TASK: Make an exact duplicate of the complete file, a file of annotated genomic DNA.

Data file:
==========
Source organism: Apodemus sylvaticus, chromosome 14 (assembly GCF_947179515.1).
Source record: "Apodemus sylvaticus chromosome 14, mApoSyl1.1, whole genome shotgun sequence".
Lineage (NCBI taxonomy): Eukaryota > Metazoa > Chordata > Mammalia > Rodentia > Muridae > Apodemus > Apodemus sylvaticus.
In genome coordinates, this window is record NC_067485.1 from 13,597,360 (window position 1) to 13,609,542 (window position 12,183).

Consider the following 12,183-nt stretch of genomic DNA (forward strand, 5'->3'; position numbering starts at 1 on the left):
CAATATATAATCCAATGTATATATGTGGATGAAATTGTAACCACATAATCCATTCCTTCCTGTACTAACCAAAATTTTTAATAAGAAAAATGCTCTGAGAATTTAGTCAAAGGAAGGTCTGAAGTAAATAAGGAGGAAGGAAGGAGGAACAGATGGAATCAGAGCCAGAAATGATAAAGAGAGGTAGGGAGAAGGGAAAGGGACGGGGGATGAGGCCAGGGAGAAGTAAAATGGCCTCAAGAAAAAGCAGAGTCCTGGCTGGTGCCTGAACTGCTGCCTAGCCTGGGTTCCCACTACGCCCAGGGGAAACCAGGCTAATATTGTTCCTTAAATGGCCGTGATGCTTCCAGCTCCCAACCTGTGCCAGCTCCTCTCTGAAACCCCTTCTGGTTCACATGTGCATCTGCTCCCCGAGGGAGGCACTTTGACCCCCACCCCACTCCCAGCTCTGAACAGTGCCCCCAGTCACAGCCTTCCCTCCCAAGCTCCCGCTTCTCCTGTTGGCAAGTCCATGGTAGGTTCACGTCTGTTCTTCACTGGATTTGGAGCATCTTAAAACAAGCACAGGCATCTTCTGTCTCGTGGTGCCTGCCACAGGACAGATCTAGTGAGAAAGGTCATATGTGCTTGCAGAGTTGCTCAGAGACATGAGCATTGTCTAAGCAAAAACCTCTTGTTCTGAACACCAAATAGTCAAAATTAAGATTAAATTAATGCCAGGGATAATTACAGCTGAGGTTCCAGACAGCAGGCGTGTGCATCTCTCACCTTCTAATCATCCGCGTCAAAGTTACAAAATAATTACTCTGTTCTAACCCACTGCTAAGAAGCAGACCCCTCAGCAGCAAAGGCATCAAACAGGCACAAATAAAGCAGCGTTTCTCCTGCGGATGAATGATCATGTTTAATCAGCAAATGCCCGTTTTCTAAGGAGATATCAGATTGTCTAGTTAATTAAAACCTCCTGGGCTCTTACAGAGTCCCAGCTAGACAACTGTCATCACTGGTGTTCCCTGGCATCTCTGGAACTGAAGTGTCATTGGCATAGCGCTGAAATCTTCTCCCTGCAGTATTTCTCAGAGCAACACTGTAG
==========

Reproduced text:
Source organism: Apodemus sylvaticus, chromosome 14 (assembly GCF_947179515.1).
Source record: "Apodemus sylvaticus chromosome 14, mApoSyl1.1, whole genome shotgun sequence".
Lineage (NCBI taxonomy): Eukaryota > Metazoa > Chordata > Mammalia > Rodentia > Muridae > Apodemus > Apodemus sylvaticus.
In genome coordinates, this window is record NC_067485.1 from 13,597,360 (window position 1) to 13,609,542 (window position 12,183).

Consider the following 12,183-nt stretch of genomic DNA (forward strand, 5'->3'; position numbering starts at 1 on the left):
CAATATATAATCCAATGTATATATGTGGATGAAATTGTAACCACATAATCCATTCCTTCCTGTACTAACCAAAATTTTTAATAAGAAAAATGCTCTGAGAATTTAGTCAAAGGAAGGTCTGAAGTAAATAAGGAGGAAGGAAGGAGGAACAGATGGAATCAGAGCCAGAAATGATAAAGAGAGGTAGGGAGAAGGGAAAGGGACGGGGGATGAGGCCAGGGAGAAGTAAAATGGCCTCAAGAAAAAGCAGAGTCCTGGCTGGTGCCTGAACTGCTGCCTAGCCTGGGTTCCCACTACGCCCAGGGGAAACCAGGCTAATATTGTTCCTTAAATGGCCGTGATGCTTCCAGCTCCCAACCTGTGCCAGCTCCTCTCTGAAACCCCTTCTGGTTCACATGTGCATCTGCTCCCCGAGGGAGGCACTTTGACCCCCACCCCACTCCCAGCTCTGAACAGTGCCCCCAGTCACAGCCTTCCCTCCCAAGCTCCCGCTTCTCCTGTTGGCAAGTCCATGGTAGGTTCACGTCTGTTCTTCACTGGATTTGGAGCATCTTAAAACAAGCACAGGCATCTTCTGTCTCGTGGTGCCTGCCACAGGACAGATCTAGTGAGAAAGGTCATATGTGCTTGCAGAGTTGCTCAGAGACATGAGCATTGTCTAAGCAAAAACCTCTTGTTCTGAACACCAAATAGTCAAAATTAAGATTAAATTAATGCCAGGGATAATTACAGCTGAGGTTCCAGACAGCAGGCGTGTGCATCTCTCACCTTCTAATCATCCGCGTCAAAGTTACAAAATAATTACTCTGTTCTAACCCACTGCTAAGAAGCAGACCCCTCAGCAGCAAAGGCATCAAACAGGCACAAATAAAGCAGCGTTTCTCCTGCGGATGAATGATCATGTTTAATCAGCAAATGCCCGTTTTCTAAGGAGATATCAGATTGTCTAGTTAATTAAAACCTCCTGGGCTCTTACAGAGTCCCAGCTAGACAACTGTCATCACTGGTGTTCCCTGGCATCTCTGGAACTGAAGTGTCATTGGCATAGCGCTGAAATCTTCTCCCTGCAGTATTTCTCAGAGCAACACTGTAG